Educated at the University of Melbourne, Blainey is known as one of Australia's most significant and popular historians. His well-known books include The Tyranny of Distance (1966), Triumph of the Nomads (1975), A Shorter History of Australia (1994), Black Kettle and Full Moon (2003), A Short History of the World (2000), A Short History of the 20th Century (2005) and A Short History of Christianity (2011).
Professor Blainey held chairs in economic history and then in plain history at the University of Melbourne for many years, and for some of those years he chaired the Australia Council. He has served on many Commonwealth government agencies, including the Australian War Memorial, the Literature Board, the Australian Heritage Commission and the Australia-China Council. After his retirement he became a regular contributor to the Australian and Melbourne's Herald-Sun.
Professor Blainey was awarded the Order of Australia in 1975, and is one of the few Australians whose biography appears in Encyclopaedia Britannica. In 2012, his A Short History of Christianity was shortlisted in the Non-Fiction category of the Prime Minister's Literary Awards and was the second placegetter in the Australian Christian Book of the Year Award.
The vast continent of Australia was settled in two main streams, far apart in time and origin.
'The first came ashore some 50,000 years ago when the islands of Australia, Tasmania and New Guinea were one. The second began to arrive from Europe at the end of the eighteenth century. Each had to come to terms with the land they found, and each had to make sense of the other. '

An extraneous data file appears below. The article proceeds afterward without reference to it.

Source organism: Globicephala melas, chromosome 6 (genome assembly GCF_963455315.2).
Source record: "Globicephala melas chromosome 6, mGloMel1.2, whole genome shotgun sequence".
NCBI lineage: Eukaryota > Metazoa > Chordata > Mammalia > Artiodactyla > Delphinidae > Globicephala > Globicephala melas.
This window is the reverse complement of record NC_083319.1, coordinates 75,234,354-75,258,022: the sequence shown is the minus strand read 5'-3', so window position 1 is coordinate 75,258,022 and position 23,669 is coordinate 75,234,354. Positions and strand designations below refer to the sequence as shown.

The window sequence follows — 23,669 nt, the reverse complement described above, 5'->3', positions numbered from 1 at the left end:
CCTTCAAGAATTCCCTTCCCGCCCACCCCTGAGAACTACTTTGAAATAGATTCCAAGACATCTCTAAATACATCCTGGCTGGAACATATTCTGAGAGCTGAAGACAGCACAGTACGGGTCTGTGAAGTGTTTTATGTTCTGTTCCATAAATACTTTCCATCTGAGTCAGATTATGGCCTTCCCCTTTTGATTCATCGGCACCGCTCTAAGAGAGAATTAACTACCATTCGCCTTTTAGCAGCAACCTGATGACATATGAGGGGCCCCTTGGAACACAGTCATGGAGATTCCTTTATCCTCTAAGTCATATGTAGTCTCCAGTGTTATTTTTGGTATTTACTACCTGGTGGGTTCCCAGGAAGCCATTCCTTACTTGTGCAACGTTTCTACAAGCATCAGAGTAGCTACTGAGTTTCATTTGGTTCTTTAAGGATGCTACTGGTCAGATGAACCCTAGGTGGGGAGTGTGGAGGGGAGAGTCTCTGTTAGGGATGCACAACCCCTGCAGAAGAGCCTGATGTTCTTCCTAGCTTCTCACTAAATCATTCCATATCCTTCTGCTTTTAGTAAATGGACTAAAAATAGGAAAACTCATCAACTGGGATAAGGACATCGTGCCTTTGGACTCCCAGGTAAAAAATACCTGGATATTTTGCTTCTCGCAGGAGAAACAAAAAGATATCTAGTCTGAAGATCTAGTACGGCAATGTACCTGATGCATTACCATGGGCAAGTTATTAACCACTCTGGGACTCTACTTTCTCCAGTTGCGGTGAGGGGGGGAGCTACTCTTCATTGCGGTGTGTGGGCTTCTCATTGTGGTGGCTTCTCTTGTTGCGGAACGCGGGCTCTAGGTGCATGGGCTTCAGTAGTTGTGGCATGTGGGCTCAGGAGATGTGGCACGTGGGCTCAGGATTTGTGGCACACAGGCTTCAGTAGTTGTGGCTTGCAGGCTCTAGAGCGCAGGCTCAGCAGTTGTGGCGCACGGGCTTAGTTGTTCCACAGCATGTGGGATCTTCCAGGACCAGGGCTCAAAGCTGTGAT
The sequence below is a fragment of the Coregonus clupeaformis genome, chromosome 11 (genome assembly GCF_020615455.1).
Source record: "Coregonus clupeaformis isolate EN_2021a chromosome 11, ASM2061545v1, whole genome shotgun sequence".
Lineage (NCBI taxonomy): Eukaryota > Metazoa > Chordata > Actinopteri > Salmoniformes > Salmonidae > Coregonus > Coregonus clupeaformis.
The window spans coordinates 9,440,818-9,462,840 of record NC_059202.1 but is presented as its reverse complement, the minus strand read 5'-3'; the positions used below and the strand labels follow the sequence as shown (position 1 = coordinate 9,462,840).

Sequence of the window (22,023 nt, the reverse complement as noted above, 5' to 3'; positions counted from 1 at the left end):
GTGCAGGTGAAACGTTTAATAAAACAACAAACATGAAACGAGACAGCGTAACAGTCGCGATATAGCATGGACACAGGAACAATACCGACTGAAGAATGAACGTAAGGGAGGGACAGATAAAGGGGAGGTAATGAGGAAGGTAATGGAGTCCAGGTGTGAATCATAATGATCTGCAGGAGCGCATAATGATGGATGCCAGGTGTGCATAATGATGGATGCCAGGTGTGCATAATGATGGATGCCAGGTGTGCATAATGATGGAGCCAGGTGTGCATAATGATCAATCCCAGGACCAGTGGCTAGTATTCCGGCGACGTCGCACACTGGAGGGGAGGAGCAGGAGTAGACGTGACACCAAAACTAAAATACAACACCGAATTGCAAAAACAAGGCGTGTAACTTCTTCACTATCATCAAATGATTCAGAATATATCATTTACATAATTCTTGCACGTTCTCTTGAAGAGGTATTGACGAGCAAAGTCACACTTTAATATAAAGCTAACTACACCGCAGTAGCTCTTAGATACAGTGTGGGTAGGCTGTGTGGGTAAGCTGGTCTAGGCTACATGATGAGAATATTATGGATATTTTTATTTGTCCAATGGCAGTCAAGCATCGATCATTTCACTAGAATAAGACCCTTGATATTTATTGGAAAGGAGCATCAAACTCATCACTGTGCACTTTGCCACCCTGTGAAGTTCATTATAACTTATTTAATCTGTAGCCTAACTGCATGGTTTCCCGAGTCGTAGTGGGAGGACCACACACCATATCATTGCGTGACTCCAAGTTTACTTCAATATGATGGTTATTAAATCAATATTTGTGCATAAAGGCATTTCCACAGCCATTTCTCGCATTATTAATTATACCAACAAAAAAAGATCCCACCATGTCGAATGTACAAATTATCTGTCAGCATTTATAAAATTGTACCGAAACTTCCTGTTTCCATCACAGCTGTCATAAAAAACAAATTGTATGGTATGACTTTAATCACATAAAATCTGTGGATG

'The long Aboriginal occupation of Australia witnessed spectacular changes. The rising of the seas isolated the continent and preserved a nomadic way of life, while agriculture was revolutionising other parts of the world. Over millennia, the Aboriginal people mastered the land's climates, seasons and resources.'
'Traditional Aboriginal life came under threat the moment Europeans crossed the world to plant a new society in an unknown land. That land in turn rewarded, tricked, tantalised and often defeated the new arrivals. The meeting of the two cultures is one of the most difficult and complex meetings in recorded history. '
'In this book Professor Geoffrey Blainey returns first to the subject of his celebrated works on Australian history, Triumph of the Nomads (1975) and A Land Half Won (1980), retelling the story of our history up until 1850 in light of the latest research. He has changed his view about vital aspects of the Indigenous and early British history of this land, and looked at other aspects for the first time.' (Source: Publisher's website)